Now the reason for that is if they just file a lien against someone for their medical claims, they bill the full amount of the charges, which we all know are very, very much higher than if they bill to an insurance company that has a contract for the charges that they will provide. This is totally unfair. . . .
Colorado’s amended Hospital Lien Statute went into effect on August 5, 2015. The amended statute continues Colorado’s longstanding policy of increasing the odds that hospitals get paid to treat injured persons and maintaining availability of emergency medical care while adding protection against hospitals’ abuse of the system by requiring that hospitals bill a patient’s health insurance before filing a lien.
Requirements to Have a Hospital Lien in Colorado
Under C.R.S. § 38-27-101(1) (2015):
Before a lien is created, every hospital duly licensed by the department of public health and environment, pursuant to part 1 of article 3 of title 25, C.R.S., which furnishes services to any person injured as the result of the negligence or other wrongful acts of another person … shall submit all reasonable and necessary charges for hospital care or other services for payment to the property and casualty insurer and the primary medical payer of benefits available to and identified by or on behalf of the injured person, in the same manner as used by the hospital for patients who are not injured as the result of the negligence or wrongful acts of another person, to the extent permitted by state and federal law.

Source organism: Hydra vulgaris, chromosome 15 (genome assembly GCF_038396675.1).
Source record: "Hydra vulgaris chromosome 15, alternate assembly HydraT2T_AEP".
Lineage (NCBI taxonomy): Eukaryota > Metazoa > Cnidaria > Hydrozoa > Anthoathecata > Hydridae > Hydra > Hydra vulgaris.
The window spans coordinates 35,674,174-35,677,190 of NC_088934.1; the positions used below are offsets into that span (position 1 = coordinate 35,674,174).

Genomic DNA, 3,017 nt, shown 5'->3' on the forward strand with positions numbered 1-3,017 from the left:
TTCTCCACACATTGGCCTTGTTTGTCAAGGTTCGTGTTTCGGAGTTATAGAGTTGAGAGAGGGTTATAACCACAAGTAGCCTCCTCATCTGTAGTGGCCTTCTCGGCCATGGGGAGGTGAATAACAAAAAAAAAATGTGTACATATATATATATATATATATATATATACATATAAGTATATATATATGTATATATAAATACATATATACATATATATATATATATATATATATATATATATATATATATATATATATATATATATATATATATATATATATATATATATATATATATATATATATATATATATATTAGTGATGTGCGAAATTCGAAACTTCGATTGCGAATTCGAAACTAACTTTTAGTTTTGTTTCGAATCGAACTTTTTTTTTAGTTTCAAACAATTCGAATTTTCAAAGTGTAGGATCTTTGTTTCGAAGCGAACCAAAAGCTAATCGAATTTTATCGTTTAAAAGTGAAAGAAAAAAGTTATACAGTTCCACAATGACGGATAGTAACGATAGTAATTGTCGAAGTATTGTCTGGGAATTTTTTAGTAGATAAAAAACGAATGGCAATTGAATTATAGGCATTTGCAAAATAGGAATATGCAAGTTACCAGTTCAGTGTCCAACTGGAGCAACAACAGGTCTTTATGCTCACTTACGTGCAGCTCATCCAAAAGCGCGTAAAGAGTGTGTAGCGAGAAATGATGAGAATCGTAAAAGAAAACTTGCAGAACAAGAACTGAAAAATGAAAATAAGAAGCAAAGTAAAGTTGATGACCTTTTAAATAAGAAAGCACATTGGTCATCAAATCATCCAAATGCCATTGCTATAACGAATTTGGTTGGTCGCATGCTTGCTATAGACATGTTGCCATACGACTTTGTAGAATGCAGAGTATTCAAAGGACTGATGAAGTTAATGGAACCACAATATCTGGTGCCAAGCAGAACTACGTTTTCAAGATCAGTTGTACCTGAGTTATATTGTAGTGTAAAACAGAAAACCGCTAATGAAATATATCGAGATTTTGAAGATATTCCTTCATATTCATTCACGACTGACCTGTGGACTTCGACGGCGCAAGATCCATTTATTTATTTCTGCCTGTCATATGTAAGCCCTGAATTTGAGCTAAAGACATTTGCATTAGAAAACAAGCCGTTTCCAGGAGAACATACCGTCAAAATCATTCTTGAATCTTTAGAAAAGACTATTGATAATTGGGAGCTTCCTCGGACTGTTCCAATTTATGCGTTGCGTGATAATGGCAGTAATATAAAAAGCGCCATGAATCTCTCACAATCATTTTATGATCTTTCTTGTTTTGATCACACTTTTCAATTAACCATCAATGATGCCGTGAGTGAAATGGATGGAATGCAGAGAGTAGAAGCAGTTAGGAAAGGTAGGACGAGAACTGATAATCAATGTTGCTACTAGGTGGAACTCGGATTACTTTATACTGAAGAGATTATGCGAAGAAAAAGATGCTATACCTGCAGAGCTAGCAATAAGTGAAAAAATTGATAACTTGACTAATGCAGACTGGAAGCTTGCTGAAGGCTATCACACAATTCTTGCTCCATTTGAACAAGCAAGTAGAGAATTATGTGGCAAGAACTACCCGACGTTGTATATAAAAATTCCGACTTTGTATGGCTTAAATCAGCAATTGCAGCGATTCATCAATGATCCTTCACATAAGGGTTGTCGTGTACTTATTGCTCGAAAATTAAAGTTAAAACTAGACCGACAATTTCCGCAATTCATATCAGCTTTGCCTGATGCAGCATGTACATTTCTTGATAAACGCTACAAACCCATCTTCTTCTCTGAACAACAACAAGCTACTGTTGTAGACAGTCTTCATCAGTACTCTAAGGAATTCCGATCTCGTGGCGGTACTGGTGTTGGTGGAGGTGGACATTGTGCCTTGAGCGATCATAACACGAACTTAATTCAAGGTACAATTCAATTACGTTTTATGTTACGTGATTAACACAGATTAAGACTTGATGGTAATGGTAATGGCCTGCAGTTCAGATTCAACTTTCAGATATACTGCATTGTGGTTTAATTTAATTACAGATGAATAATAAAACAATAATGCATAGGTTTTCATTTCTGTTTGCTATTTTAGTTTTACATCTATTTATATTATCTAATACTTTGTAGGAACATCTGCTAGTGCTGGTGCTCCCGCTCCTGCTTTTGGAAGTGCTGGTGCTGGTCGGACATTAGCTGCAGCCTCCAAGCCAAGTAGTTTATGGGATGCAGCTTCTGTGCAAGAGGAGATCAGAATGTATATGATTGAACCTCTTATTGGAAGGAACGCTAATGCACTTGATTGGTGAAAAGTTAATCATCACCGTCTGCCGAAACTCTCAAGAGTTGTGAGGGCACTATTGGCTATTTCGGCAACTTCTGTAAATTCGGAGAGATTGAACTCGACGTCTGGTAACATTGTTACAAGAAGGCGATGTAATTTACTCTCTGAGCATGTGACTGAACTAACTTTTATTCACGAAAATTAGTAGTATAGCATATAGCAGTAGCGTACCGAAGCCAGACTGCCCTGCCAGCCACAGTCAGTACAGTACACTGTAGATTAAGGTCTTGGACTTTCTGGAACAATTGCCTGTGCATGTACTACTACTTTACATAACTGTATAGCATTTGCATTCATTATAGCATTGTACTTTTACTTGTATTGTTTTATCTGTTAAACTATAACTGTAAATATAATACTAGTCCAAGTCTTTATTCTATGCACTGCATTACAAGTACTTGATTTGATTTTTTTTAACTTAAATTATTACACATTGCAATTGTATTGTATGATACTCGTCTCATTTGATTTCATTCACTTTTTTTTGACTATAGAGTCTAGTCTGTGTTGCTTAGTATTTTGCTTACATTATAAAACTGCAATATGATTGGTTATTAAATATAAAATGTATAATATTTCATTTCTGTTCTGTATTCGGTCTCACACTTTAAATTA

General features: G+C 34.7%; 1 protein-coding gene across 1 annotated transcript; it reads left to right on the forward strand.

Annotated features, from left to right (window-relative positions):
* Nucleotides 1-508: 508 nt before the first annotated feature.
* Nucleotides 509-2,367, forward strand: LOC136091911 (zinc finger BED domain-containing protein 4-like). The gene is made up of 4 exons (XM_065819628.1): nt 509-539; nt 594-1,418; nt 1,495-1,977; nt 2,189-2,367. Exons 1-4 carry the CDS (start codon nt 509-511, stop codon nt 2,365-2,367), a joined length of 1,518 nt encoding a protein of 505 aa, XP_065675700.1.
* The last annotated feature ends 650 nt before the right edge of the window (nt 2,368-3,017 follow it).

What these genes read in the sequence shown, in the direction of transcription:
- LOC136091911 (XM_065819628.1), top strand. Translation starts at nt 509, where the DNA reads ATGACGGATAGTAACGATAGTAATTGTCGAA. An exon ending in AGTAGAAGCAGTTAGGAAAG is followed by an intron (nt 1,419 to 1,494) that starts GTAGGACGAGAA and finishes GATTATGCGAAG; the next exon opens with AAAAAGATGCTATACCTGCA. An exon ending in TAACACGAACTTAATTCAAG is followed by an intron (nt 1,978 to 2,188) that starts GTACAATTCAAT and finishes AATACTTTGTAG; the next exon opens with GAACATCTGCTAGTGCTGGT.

Under Colorado law, before a lien is created, the hospital must (a) submit all reasonable and necessary charges for hospital care to the property and casualty insurer and (b) submit all reasonable and necessary charges for hospital care to “the primary medical payer of benefits” available to the injured person and (c) identified by the injured person or on behalf of the injured person.
Payers of benefits under the statute includes:
(a) An insurer;
(b) A health maintenance organization;
(c) A health benefit plan;
(d) A preferred provider organization;
(e) An employee benefit plan;
(f) A program of medical assistance under the “Colorado Medical Assistance Act”, articles 4 to 6 of title 25.5, C.R.S.;
(g) The children’s basic health plan, article 8 of title 25.5, C.R.S.;
(h) Any other insurance policy or plan; or
(i) Any other benefit available as a result of a contract entered into and paid for by or on behalf of an injured person.
After the above requirements are satisfied, the hospital shall have a lien. If a hospital violates this law, it can be sued for two times what it wrongfully sought to be paid.
Because of the harm the hospitals’ avoidance of billing existing insurance was causing patients, in 2015, after Wainscott, the Colorado legislature amended the Lien Statute to stop the hospitals’ harmful lien practices. Very simply, it prevented a lien from being filed against an injured person where the injured patient identified a medical payer of benefits and a liability insurance carrier, unless the bills for treatment were at least sent to those payers first.
If you have health insurance, but a hospital won’t bill it and instead has been demanding to be paid from your lawsuit settlement or judgment, you might have a remedy. Please call us to discuss further.